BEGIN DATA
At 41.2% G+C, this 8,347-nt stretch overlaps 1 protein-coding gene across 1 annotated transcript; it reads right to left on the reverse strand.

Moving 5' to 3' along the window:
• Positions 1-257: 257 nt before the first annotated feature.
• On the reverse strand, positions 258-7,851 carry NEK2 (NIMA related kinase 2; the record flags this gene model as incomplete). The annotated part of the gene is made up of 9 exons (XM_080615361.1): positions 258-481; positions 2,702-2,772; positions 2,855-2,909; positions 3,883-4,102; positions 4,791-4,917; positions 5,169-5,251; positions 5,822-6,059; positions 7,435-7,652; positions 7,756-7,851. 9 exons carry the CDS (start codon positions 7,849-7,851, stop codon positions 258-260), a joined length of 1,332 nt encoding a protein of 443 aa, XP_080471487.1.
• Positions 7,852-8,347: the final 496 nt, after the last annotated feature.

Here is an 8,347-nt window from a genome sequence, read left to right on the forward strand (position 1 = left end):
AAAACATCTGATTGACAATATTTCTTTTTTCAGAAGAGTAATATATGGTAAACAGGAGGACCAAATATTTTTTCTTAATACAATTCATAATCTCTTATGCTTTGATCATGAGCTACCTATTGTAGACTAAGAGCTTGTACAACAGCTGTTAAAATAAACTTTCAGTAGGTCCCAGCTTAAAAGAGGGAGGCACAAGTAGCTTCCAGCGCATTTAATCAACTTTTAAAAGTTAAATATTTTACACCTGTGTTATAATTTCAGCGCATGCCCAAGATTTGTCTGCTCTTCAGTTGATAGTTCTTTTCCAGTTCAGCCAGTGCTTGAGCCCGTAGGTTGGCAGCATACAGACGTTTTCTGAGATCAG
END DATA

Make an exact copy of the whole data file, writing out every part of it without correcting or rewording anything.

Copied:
At 41.2% G+C, this 8,347-nt stretch overlaps 1 protein-coding gene across 1 annotated transcript; it reads right to left on the reverse strand.

Moving 5' to 3' along the window:
• Positions 1-257: 257 nt before the first annotated feature.
• On the reverse strand, positions 258-7,851 carry NEK2 (NIMA related kinase 2; the record flags this gene model as incomplete). The annotated part of the gene is made up of 9 exons (XM_080615361.1): positions 258-481; positions 2,702-2,772; positions 2,855-2,909; positions 3,883-4,102; positions 4,791-4,917; positions 5,169-5,251; positions 5,822-6,059; positions 7,435-7,652; positions 7,756-7,851. 9 exons carry the CDS (start codon positions 7,849-7,851, stop codon positions 258-260), a joined length of 1,332 nt encoding a protein of 443 aa, XP_080471487.1.
• Positions 7,852-8,347: the final 496 nt, after the last annotated feature.

Here is an 8,347-nt window from a genome sequence, read left to right on the forward strand (position 1 = left end):
AAAACATCTGATTGACAATATTTCTTTTTTCAGAAGAGTAATATATGGTAAACAGGAGGACCAAATATTTTTTCTTAATACAATTCATAATCTCTTATGCTTTGATCATGAGCTACCTATTGTAGACTAAGAGCTTGTACAACAGCTGTTAAAATAAACTTTCAGTAGGTCCCAGCTTAAAAGAGGGAGGCACAAGTAGCTTCCAGCGCATTTAATCAACTTTTAAAAGTTAAATATTTTACACCTGTGTTATAATTTCAGCGCATGCCCAAGATTTGTCTGCTCTTCAGTTGATAGTTCTTTTCCAGTTCAGCCAGTGCTTGAGCCCGTAGGTTGGCAGCATACAGACGTTTTCTGAGATCAG